Saudi Aramco reported its highest quarterly profits since listing its shares in 2019, as the world's biggest oil exporter capitalised on soaring crude prices following Russia's invasion of Ukraine.
Net income at the state-backed group rose to $39.5 billion (€38.4 billion) in the first three months of the year, an 82 per cent increase from the same quarter a year ago. The record earnings beat average analyst estimates compiled by the company of $38.5 billion and were up from $30.4 billion in the last three months of 2021.
The Saudi oil company and its international rivals, such as BP, Shell and ExxonMobil, have all benefited from the disruption to global energy flows driven by the war in Ukraine, which has pushed up oil, gas and refining prices.
Brent crude, the international benchmark, touched a 14-year high of $139 a barrel in March and is now trading at around $110 a barrel, roughly two-thirds higher than where it traded a year ago.
Aramco, which last week overtook Apple as the world’s most valuable company, said the results were underpinned by higher crude prices and volumes sold, along with improved refining margins.
The group’s total production including gas rose to 13 million barrels a day of oil equivalent, up from an average 12.3 million in 2021, as Saudi Arabia and other members of the Opec producer group unwound output cuts introduced at the start of the coronavirus pandemic.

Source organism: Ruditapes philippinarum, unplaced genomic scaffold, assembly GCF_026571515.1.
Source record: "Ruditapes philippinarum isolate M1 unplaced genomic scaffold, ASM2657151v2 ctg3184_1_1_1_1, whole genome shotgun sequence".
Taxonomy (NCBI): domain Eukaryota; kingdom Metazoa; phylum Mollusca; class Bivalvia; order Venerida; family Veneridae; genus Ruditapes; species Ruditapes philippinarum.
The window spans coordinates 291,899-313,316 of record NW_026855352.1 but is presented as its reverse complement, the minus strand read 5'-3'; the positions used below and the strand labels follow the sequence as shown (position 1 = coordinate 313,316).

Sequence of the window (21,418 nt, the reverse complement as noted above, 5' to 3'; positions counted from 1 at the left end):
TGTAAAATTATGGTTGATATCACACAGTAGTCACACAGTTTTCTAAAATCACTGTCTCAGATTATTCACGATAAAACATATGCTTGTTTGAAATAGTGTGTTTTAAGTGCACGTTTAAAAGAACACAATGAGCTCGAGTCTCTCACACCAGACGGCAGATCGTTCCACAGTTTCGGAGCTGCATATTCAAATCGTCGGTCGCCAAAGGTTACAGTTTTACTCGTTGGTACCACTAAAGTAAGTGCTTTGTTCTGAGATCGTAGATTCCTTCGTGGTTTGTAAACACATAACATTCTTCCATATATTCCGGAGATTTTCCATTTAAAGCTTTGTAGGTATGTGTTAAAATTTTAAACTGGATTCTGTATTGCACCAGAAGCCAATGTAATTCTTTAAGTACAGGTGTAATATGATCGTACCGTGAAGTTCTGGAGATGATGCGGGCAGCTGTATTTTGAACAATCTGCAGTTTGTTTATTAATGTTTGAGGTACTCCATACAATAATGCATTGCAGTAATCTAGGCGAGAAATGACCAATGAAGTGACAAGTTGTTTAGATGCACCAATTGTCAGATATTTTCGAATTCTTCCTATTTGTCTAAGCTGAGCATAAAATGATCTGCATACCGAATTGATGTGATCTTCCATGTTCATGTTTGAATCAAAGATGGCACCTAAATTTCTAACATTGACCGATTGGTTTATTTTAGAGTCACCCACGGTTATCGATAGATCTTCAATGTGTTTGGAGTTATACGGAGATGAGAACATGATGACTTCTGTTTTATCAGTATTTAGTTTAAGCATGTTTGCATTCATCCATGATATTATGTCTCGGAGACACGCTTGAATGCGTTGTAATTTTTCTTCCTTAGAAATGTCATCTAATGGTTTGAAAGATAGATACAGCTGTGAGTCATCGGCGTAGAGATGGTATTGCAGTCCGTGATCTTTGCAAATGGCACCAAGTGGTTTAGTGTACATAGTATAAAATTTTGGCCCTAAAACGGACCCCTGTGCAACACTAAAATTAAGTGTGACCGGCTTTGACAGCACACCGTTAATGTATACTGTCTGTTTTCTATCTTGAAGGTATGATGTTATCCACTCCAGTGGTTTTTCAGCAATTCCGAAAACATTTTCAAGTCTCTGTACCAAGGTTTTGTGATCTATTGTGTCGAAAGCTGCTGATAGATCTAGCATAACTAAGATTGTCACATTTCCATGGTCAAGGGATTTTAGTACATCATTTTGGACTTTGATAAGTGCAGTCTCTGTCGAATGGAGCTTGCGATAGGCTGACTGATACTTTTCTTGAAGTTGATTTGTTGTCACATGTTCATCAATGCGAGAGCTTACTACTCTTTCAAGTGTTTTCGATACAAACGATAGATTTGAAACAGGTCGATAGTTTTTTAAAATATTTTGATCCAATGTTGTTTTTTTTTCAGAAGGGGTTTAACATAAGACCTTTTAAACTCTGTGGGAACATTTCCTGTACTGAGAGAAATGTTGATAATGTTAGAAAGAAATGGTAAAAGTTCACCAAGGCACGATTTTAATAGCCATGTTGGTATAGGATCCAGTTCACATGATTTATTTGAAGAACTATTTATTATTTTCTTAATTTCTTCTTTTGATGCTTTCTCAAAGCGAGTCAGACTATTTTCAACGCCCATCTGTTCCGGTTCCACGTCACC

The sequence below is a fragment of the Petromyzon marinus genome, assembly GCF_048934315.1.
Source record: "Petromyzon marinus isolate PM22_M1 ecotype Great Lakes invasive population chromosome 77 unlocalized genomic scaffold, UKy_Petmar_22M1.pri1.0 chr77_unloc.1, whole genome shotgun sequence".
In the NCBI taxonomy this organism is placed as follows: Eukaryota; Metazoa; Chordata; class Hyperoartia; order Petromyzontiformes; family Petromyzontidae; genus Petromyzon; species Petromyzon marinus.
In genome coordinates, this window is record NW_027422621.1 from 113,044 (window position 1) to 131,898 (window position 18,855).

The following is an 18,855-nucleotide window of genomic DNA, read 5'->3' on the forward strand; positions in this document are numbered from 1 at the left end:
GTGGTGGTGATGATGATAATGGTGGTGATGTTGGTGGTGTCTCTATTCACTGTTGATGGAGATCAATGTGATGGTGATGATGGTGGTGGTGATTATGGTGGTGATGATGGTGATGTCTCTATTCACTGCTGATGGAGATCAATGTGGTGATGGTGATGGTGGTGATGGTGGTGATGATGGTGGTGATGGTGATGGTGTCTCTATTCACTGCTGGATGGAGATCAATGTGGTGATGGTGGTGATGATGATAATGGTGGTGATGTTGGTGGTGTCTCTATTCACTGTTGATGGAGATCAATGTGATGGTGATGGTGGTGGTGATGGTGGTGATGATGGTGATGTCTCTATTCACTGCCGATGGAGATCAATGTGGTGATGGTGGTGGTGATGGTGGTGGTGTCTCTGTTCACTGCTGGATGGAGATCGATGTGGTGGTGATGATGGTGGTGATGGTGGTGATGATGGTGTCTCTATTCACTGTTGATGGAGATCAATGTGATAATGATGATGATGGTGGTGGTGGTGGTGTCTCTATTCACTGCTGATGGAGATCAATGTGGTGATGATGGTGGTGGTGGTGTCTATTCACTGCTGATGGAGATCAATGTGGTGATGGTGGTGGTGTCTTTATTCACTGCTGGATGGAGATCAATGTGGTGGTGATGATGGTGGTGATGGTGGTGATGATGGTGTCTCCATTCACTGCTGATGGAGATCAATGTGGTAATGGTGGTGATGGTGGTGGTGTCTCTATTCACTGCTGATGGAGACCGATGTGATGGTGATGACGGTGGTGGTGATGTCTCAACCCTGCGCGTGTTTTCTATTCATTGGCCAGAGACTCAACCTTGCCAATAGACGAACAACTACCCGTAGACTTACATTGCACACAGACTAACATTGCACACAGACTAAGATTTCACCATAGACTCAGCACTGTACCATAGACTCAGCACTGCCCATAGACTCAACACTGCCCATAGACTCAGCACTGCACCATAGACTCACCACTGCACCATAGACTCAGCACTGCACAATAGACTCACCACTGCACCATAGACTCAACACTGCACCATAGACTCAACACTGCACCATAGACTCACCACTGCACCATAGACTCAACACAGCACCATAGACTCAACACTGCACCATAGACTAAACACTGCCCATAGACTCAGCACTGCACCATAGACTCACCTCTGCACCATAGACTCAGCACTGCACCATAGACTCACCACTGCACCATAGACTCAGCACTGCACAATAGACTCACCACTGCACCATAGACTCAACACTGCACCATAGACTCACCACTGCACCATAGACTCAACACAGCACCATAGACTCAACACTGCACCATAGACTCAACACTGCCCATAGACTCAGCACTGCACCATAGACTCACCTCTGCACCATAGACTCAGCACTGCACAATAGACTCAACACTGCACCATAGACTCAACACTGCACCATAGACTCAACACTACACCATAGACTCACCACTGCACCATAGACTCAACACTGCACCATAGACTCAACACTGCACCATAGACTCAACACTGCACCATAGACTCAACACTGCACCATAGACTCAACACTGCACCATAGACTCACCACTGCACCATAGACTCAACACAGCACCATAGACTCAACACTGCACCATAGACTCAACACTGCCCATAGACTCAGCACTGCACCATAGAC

“Energy security is vital and we are investing for the long term, expanding our oil and gas production capacity to meet anticipated demand growth,” said Aramco chief executive Amin Nasser.
Saudi Aramco’s first quarter capital expenditure was $7.6 billion. The state-backed group has said it expects capital spending of $40-50 billion in 2022, up from $31.9 billion last year, with further growth expected until around the middle of the decade.
Unlike its international peers, many of which have pledged to gradually cut oil output to reduce emissions, Saudi Aramco is in the process of increasing its maximum crude oil production capacity from 12 million b/d to 13 million b/d.
It also wants to boost its natural gas output by 50 per cent by 2030. The company said on Sunday it would complete the Hawiyah and Haradh gas projects by the end of year, representing another 1.3 billion cubic feet a day of production capacity.
Saudi Aramco added that it was expanding international downstream operations. It highlighted the January acquisition of a 30 per cent stake in a refinery in Poland and a new joint venture with BP to market jet fuel in the country.
The Saudi group has also agreed to invest in a 300,00 b/d refinery and petrochemicals project in China, it said.
The company maintained its dividend, one of the biggest payouts in the world, committing to return another $18.8 billion to shareholders in the second quarter. The payment is a vital source of revenue for the Saudi Arabian government, which still directly owns 94 per cent of Saudi Aramco stock. It listed just under 2 per cent of company’s shares in December 2019 and passed another 4 per cent to the Saudi sovereign wealth fund this year.
Saudi Aramco’s shares, which are listed in Riyadh, have risen more than 27 per cent this year. – Copyright The Financial Times Limited 2022